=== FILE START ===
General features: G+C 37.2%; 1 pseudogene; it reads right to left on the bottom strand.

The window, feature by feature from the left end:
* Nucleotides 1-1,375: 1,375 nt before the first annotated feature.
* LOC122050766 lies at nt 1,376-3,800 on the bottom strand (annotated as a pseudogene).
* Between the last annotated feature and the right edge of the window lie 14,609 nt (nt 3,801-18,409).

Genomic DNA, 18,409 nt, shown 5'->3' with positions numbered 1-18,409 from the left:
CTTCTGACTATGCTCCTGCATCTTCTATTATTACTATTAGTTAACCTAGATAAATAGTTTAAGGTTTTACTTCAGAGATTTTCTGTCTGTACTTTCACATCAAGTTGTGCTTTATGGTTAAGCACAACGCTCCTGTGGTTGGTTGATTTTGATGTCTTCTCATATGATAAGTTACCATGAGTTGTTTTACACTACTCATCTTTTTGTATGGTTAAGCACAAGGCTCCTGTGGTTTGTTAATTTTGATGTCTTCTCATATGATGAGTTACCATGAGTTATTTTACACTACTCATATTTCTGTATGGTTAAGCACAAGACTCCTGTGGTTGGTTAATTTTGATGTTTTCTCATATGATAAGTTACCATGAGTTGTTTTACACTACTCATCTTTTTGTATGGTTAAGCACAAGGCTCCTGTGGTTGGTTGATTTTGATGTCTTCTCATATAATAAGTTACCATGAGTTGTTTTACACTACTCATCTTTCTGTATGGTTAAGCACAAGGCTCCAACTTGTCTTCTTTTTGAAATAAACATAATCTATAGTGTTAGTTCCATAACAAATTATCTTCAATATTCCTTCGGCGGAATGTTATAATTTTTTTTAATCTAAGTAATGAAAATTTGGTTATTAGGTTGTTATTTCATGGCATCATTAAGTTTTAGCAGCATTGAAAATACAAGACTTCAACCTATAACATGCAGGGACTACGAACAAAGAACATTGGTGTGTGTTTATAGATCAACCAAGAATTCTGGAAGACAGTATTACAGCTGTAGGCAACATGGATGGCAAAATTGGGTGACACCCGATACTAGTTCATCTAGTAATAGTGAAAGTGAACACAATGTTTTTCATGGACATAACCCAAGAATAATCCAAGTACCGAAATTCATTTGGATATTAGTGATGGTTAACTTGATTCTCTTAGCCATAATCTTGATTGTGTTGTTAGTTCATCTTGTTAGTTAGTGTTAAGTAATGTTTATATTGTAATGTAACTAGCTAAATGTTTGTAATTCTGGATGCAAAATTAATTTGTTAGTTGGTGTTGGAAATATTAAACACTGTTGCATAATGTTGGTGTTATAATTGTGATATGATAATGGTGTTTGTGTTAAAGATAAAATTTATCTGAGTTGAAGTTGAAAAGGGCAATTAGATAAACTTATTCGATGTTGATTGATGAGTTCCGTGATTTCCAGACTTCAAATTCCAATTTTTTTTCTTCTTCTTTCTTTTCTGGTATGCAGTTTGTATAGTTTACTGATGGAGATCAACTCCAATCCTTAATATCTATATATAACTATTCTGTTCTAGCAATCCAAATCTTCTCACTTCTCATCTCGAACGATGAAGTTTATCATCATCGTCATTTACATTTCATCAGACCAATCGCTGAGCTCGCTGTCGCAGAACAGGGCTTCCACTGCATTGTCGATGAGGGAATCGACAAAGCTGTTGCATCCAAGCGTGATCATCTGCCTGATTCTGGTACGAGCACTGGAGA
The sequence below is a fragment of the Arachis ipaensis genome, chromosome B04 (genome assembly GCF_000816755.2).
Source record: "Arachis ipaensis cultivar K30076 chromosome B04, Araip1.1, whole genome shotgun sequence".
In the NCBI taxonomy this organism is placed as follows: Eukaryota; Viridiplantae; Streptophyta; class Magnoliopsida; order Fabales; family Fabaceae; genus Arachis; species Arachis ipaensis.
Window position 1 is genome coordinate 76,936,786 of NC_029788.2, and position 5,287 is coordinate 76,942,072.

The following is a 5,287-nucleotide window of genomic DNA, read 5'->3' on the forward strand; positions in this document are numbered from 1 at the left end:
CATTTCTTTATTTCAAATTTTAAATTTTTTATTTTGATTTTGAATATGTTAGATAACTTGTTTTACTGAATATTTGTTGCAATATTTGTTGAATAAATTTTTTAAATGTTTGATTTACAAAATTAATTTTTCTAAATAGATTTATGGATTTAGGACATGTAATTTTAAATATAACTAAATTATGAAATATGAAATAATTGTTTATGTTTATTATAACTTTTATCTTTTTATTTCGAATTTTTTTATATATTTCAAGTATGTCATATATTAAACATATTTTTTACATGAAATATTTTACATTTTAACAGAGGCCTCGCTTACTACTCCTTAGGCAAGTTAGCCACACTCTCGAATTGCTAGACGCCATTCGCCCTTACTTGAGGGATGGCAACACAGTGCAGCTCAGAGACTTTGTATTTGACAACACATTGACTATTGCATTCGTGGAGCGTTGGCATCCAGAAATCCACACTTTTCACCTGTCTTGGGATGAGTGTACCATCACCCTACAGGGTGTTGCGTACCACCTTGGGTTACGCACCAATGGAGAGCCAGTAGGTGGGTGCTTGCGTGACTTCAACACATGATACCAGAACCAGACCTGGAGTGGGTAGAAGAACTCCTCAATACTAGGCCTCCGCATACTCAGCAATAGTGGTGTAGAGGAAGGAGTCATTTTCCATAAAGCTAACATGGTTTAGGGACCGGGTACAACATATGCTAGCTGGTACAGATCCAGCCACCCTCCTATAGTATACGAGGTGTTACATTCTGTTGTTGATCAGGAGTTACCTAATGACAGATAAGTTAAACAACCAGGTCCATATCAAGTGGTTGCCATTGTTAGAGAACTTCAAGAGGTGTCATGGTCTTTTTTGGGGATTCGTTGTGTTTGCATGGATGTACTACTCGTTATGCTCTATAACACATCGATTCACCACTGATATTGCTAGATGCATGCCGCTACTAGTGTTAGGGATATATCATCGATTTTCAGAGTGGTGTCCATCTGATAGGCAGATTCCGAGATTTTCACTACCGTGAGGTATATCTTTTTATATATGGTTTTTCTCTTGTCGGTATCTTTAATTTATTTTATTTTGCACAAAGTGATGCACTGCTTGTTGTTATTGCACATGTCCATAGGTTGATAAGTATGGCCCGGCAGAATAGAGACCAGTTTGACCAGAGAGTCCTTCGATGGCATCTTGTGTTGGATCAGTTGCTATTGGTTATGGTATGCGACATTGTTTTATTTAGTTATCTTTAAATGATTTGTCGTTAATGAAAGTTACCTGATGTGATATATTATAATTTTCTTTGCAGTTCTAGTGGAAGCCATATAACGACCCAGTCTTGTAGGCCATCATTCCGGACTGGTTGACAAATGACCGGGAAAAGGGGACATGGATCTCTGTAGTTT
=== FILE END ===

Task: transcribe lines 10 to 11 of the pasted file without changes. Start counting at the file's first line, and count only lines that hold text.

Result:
In the NCBI taxonomy this organism is placed as follows: Eukaryota; Viridiplantae; Streptophyta; class Magnoliopsida; order Fabales; family Fabaceae; genus Arachis; species Arachis ipaensis.
Window position 1 is genome coordinate 76,936,786 of NC_029788.2, and position 5,287 is coordinate 76,942,072.